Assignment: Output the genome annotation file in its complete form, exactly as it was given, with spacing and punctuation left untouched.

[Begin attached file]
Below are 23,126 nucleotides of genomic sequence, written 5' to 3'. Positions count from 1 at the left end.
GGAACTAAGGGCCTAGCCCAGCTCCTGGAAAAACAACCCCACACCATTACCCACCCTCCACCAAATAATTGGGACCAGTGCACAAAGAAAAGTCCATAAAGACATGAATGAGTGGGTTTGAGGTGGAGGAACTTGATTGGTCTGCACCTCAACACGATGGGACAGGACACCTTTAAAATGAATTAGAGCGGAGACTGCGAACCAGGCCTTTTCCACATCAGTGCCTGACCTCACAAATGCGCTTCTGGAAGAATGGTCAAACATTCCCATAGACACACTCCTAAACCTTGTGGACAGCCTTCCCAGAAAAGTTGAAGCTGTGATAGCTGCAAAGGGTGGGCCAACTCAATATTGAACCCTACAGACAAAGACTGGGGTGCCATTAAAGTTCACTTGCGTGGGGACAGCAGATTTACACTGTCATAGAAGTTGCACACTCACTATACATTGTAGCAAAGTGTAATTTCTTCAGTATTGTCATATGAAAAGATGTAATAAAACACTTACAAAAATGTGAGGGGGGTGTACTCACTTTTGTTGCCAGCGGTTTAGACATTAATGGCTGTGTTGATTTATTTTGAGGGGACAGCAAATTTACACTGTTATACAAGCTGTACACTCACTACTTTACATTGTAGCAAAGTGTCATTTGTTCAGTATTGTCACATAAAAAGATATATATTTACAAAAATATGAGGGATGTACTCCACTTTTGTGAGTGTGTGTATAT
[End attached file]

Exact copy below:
Below are 23,126 nucleotides of genomic sequence, written 5' to 3'. Positions count from 1 at the left end.
GGAACTAAGGGCCTAGCCCAGCTCCTGGAAAAACAACCCCACACCATTACCCACCCTCCACCAAATAATTGGGACCAGTGCACAAAGAAAAGTCCATAAAGACATGAATGAGTGGGTTTGAGGTGGAGGAACTTGATTGGTCTGCACCTCAACACGATGGGACAGGACACCTTTAAAATGAATTAGAGCGGAGACTGCGAACCAGGCCTTTTCCACATCAGTGCCTGACCTCACAAATGCGCTTCTGGAAGAATGGTCAAACATTCCCATAGACACACTCCTAAACCTTGTGGACAGCCTTCCCAGAAAAGTTGAAGCTGTGATAGCTGCAAAGGGTGGGCCAACTCAATATTGAACCCTACAGACAAAGACTGGGGTGCCATTAAAGTTCACTTGCGTGGGGACAGCAGATTTACACTGTCATAGAAGTTGCACACTCACTATACATTGTAGCAAAGTGTAATTTCTTCAGTATTGTCATATGAAAAGATGTAATAAAACACTTACAAAAATGTGAGGGGGGTGTACTCACTTTTGTTGCCAGCGGTTTAGACATTAATGGCTGTGTTGATTTATTTTGAGGGGACAGCAAATTTACACTGTTATACAAGCTGTACACTCACTACTTTACATTGTAGCAAAGTGTCATTTGTTCAGTATTGTCACATAAAAAGATATATATTTACAAAAATATGAGGGATGTACTCCACTTTTGTGAGTGTGTGTATAT